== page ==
Areas of Possible Improvement

In all, “A Temple Studies Bibliography” provides invaluable tools for researchers with a focus on the temple. Planned improvements — heightened search capabilities and fully up-to-date bibliographic additions — will continue to be put into place as the bibliography moves closer to its full release. As it continues to expand, there are areas that this researcher hopes will be considered for future inclusion, although they would require a significant addition of scholarly material. The material on modern Mormon temples and on ancient temples from the ancient Near East and the Mediterranean is very strong, but the intervening centuries could still benefit from additional attention. The concepts of sacred space (in churches, mosques, and synagogues), of priestly authority (whether priests, pastors, rabbis, or imams), and of ritual and liturgy throughout the centuries provide rich ground for continued temple research in Christianity (particularly in its Roman Catholic and Orthodox manifestations, but also in Protestantism), Judaism, and Islam. Much of the scholarship on these topics is not relevant to temple studies, but other scholarship is clearly connected to and sheds light on the influence of ancient temple practices. Additionally, although Mormon temples have been included as a prominent part of the list, certainly because they are one of the only modern religions that overtly builds upon biblical temple themes, other religious traditions could also provide fertile soil for research, either from a comparative standpoint or to investigate the possibility of ancient points of contact and influence. Again, much of the scholarship on sacred space/temples, religious ritual, and priestly authority from other religious traditions would not be relevant, but scholarship from Hinduism, Buddhism, Zoroastrianism, Sikhism, Shinto, Baha’ism, and other world religions could provide useful insights for temple studies. The ability to filter, refine, and focus searches would greatly reduce any concerns of building a list that is too large or too inclusive. If needed, the list could also be tagged with a few headings that would allow users to easily create specialized lists [Page 90]only including Mormon temple studies, Hindu temple studies, Israelite temple studies, etc.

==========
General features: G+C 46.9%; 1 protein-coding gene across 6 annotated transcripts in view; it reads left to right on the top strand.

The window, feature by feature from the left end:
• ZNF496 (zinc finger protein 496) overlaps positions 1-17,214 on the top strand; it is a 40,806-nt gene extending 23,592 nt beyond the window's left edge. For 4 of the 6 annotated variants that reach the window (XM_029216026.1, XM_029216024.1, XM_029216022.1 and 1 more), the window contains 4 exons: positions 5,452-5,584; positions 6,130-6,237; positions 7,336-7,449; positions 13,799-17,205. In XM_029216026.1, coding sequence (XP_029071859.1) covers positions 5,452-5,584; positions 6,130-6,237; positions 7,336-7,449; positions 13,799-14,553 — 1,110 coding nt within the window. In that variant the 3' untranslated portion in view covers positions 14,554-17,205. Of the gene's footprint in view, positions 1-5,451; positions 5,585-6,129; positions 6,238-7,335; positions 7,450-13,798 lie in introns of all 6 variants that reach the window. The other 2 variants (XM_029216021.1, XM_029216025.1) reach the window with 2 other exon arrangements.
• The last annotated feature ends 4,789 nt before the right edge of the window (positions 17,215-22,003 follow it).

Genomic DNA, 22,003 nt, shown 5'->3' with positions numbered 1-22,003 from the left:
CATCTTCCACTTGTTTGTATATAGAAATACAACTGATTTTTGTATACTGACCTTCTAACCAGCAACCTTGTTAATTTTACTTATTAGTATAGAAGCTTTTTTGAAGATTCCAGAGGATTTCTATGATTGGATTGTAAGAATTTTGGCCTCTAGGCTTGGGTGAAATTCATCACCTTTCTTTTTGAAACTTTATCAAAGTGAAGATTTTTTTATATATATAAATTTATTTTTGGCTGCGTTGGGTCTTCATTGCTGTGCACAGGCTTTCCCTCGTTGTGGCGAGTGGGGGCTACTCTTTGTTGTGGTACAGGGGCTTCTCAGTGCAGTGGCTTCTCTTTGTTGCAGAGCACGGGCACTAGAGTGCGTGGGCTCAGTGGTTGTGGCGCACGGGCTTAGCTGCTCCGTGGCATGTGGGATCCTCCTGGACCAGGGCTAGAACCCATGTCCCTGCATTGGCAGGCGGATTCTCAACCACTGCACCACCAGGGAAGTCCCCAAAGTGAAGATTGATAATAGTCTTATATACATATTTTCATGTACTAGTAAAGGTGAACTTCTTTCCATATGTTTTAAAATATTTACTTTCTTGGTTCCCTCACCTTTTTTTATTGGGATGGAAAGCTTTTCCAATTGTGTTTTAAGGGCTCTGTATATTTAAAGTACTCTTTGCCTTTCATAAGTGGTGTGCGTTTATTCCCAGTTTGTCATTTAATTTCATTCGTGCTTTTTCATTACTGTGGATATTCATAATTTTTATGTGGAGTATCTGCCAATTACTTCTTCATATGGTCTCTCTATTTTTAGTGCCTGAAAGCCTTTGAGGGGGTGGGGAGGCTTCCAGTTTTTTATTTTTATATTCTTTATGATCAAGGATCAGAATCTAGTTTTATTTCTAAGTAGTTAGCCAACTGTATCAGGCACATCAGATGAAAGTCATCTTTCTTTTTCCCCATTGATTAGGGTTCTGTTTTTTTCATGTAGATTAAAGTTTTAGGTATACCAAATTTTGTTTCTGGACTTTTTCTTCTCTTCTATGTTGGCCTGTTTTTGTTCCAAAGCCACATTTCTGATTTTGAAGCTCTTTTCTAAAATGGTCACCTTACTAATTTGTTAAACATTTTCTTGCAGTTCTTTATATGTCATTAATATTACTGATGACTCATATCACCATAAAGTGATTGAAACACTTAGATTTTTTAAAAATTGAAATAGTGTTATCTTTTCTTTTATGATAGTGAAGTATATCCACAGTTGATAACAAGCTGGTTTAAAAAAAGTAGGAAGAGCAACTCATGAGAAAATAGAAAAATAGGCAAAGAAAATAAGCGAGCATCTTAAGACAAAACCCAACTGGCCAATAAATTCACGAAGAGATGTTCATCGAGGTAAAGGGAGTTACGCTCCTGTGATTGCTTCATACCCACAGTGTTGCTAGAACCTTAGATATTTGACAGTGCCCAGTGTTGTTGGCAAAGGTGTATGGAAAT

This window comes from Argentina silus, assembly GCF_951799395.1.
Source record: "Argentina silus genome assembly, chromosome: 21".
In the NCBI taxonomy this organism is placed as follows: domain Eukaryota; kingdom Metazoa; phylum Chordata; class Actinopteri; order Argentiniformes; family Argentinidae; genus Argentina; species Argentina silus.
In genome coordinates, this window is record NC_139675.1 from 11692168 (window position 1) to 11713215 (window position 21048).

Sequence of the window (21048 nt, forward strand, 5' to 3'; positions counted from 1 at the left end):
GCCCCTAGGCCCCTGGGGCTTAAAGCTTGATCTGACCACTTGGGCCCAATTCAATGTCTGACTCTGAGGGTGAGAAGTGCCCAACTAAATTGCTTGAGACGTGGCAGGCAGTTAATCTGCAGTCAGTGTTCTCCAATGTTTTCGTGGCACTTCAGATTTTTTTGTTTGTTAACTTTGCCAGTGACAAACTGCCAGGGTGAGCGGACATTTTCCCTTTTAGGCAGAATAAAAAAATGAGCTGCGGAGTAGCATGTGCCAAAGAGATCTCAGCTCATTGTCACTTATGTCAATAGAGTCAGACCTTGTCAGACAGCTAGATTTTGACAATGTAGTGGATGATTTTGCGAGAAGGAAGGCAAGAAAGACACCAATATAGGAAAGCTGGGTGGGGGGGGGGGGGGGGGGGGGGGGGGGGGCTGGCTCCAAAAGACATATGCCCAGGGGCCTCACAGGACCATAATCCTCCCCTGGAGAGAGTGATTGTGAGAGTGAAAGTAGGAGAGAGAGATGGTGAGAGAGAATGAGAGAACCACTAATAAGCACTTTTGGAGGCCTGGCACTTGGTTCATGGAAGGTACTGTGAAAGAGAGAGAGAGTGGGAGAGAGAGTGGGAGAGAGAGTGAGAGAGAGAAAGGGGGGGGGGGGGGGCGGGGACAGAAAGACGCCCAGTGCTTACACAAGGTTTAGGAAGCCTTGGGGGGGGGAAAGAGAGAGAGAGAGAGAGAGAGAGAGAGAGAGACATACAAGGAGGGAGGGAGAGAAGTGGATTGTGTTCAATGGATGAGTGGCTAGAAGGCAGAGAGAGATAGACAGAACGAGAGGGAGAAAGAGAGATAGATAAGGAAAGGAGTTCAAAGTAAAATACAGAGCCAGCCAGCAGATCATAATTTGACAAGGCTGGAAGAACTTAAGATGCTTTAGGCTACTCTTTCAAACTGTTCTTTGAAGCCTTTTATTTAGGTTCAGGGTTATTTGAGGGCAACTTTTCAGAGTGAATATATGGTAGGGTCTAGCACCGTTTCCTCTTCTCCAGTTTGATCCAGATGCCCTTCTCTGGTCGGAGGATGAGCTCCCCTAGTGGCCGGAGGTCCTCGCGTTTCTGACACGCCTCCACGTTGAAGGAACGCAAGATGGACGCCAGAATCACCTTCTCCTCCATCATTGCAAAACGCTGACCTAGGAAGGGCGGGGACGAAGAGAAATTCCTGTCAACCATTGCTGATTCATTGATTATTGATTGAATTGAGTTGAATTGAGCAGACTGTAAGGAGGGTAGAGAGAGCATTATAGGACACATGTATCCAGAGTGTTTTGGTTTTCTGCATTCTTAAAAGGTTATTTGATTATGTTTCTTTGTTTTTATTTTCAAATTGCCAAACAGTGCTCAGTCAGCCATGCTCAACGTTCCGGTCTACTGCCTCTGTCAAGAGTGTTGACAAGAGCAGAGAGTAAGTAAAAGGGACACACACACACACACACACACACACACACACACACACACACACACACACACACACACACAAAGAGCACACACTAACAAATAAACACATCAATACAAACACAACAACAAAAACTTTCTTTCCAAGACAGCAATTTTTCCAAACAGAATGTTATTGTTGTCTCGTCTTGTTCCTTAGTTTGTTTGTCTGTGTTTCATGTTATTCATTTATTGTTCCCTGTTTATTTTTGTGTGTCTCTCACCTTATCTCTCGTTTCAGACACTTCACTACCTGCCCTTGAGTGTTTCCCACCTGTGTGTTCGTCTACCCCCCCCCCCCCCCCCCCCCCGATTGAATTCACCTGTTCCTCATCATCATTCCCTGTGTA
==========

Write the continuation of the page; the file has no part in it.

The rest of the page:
While future possibilities for this list abound, the bibliography as it exists today provides a tool that is ready for use and is specifically targeted to the interests of those most heavily involved in temple studies.

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About Shon D. Hopkin

Shon D. Hopkin is an Assistant Professor of Ancient Scripture at Brigham Young University. He received his BA and MA degrees in Ancient Near Eastern Studies from Brigham Young University, focused on the Hebrew Bible and the Dead Sea Scrolls, and his PhD in Hebrew Studies from the University of Texas at Austin. He has written books and articles on Isaiah, Psalms, The Day of Atonement, the Book of Mormon, medieval Jewish literature, and Mormonism. He frequently teaches and lectures on temple-related topics in Leviticus, Isaiah, Psalms, Hebrews, and the Book of Mormon.

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A Review of Danel W. Bachman,
“A Temple Studies Bibliography”